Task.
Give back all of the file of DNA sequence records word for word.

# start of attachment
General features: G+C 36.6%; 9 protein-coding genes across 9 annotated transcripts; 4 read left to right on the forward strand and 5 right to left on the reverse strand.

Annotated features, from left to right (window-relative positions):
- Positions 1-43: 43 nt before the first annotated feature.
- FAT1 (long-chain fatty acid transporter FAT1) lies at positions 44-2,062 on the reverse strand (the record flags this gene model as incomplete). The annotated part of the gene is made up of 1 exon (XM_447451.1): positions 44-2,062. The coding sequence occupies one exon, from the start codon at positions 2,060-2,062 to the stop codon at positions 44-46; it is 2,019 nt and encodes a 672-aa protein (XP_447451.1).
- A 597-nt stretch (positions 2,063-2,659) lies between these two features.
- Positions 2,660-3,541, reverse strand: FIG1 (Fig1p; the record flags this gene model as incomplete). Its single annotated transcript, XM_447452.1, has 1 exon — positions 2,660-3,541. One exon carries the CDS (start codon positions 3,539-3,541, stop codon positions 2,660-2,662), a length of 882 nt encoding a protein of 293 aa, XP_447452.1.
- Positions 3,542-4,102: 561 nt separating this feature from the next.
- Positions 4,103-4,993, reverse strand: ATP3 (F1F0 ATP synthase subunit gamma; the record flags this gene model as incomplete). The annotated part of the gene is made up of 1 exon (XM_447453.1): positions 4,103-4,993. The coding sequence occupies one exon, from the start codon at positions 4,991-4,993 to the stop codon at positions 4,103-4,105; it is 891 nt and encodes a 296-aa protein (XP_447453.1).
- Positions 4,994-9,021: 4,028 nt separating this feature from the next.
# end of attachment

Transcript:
General features: G+C 36.6%; 9 protein-coding genes across 9 annotated transcripts; 4 read left to right on the forward strand and 5 right to left on the reverse strand.

Annotated features, from left to right (window-relative positions):
- Positions 1-43: 43 nt before the first annotated feature.
- FAT1 (long-chain fatty acid transporter FAT1) lies at positions 44-2,062 on the reverse strand (the record flags this gene model as incomplete). The annotated part of the gene is made up of 1 exon (XM_447451.1): positions 44-2,062. The coding sequence occupies one exon, from the start codon at positions 2,060-2,062 to the stop codon at positions 44-46; it is 2,019 nt and encodes a 672-aa protein (XP_447451.1).
- A 597-nt stretch (positions 2,063-2,659) lies between these two features.
- Positions 2,660-3,541, reverse strand: FIG1 (Fig1p; the record flags this gene model as incomplete). Its single annotated transcript, XM_447452.1, has 1 exon — positions 2,660-3,541. One exon carries the CDS (start codon positions 3,539-3,541, stop codon positions 2,660-2,662), a length of 882 nt encoding a protein of 293 aa, XP_447452.1.
- Positions 3,542-4,102: 561 nt separating this feature from the next.
- Positions 4,103-4,993, reverse strand: ATP3 (F1F0 ATP synthase subunit gamma; the record flags this gene model as incomplete). The annotated part of the gene is made up of 1 exon (XM_447453.1): positions 4,103-4,993. The coding sequence occupies one exon, from the start codon at positions 4,991-4,993 to the stop codon at positions 4,103-4,105; it is 891 nt and encodes a 296-aa protein (XP_447453.1).
- Positions 4,994-9,021: 4,028 nt separating this feature from the next.